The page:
September 26, 2020

Robbie Siegelman hopes Resistance Futile is the gift that keeps on giving; as in giving his connections reason to make frequent trips to the winner’s circle.

Robbie Siegelman hopes Resistance Futile is the gift that keeps on giving; as in giving his connections reason to make frequent trips to the winner’s circle.

Robbie Siegelman hopes Resistance Futile is the gift that keeps on giving; as in giving his connections reason to make frequent trips to the winner’s circle.

Resistance Futile, a colt sent to Siegelman from Canada by trainer Blair Burgess, posted wins in the first two rounds of the Junior Trendsetter series for 3-year-old male pacers at the Meadowlands Racetrack and will try to add the $48,000 final Saturday night. Resistance Futile and driver Andy Miller start from post No. 10 in the field of 10.

Robbie Siegelman hopes Resistance Futile is the gift that keeps on giving; as in giving his connections reason to make frequent trips to the winner’s circle.
Ken Weingartner/USTA

In the first round of the Junior Trendsetter, Resistance Futile won by five lengths over Axiom Hanover in 1:51.1. In the second leg, he won by two lengths over Humility in 1:51.3.

“He was a gift,” Siegelman said. “Blair called me up and said he was going to send me a good horse – and he’s a really nice colt. He’s getting better each week and he loves our (training) program.

“Everything about him is great. I’ve been told many times in my career I’m being sent a good horse; most of them are projects. They may turn out to be good horses, but very few of them right out of the box are able to run off. I’m not even so sure Blair knew he was quite as good; he was hoping.”

Siegelman was impressed with Resistance Futile from the get-go. The colt, owned by Bob Burgess, Karin Olsson Burgess, Champagne Stable and James Walker, is a son of stallion Real Desire out of the mare Capelo Rose. Purchased as a yearling for $33,000 at the Lexington Selected Sale, he is a half-brother to stakes-winner Machapelo.

“The first time I took him out, he trained like a good horse,” Siegelman said. “Some good horses are not good trainers, but when I turned him he really acted like a serious horse. He did everything so easy; very athletic. He’s smart, too.”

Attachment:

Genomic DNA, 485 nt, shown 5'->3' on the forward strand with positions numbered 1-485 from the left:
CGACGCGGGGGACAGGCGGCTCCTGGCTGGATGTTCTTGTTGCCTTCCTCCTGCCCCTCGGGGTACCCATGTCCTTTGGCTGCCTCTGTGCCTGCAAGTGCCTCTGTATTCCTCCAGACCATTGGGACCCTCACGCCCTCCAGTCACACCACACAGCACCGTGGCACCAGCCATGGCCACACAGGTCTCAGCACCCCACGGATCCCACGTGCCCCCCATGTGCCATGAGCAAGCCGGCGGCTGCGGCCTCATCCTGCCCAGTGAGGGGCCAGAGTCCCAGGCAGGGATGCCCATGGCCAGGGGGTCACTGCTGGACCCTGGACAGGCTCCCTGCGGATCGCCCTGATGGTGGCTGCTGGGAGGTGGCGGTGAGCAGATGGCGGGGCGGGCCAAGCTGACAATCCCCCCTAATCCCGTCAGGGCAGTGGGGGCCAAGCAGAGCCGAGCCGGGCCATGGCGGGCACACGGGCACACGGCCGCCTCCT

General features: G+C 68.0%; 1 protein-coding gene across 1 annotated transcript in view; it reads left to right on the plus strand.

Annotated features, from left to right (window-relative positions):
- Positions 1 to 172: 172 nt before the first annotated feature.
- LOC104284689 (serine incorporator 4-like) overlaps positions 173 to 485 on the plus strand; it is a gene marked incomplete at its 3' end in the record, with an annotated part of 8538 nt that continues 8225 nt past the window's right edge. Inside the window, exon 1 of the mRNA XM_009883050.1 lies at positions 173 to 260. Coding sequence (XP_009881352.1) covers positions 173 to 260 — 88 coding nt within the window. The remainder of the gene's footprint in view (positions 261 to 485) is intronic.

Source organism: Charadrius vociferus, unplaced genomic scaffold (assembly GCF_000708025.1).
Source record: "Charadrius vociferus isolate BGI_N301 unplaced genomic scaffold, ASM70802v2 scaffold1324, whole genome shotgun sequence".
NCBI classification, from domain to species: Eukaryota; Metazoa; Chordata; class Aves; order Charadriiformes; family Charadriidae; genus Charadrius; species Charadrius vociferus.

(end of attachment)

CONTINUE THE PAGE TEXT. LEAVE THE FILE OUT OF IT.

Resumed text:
Last year, Resistance Futile went off stride in his first three races, but won in 1:52.2 at The Red Mile in Lexington and was second in a condition race at Woodbine.

“They were high on him,” Siegelman said. “Andy said he seemed better the second week compared to the first week. He’s two fingers in a race. So far he’s been very happy. We tried to race him out of a hole in his last start, but the hole closed on him and (Miller) had to brush him to the front. But he was fine.

“He came out of it great and he trained great today. He loves getting out in the field for an hour every morning. He loves his meals. He’s a pleasure in the barn, a really nice horse to be around.”

The Junior Trendsetter final includes previous winners in the series Humility (post 3 with Tim Tetrick driving for trainer Tony Alagna), A Bettor World (post 4 with David Miller driving for Aaron Lambert) and Wilcox (post 9 with Yannick Gingras driving for Alagna).

Siegelman is uncertain of Resistance Futile’s schedule following the Junior Trendsetter, but hopes to get to race the horse on the Pennsylvania Sire Stakes circuit.

“I know they’re hoping to point him to some big dances,” Siegelman said. “After the final they’ll probably map out a plan.

“I don’t know what he’s going to become, but I don’t think he’s near reached what he’s going to be. I’m pretty confident in that.”

Ken Weingartner

Harness Racing Communications

U.S. Trotting Association

732-780-3700

www.ustrotting.com

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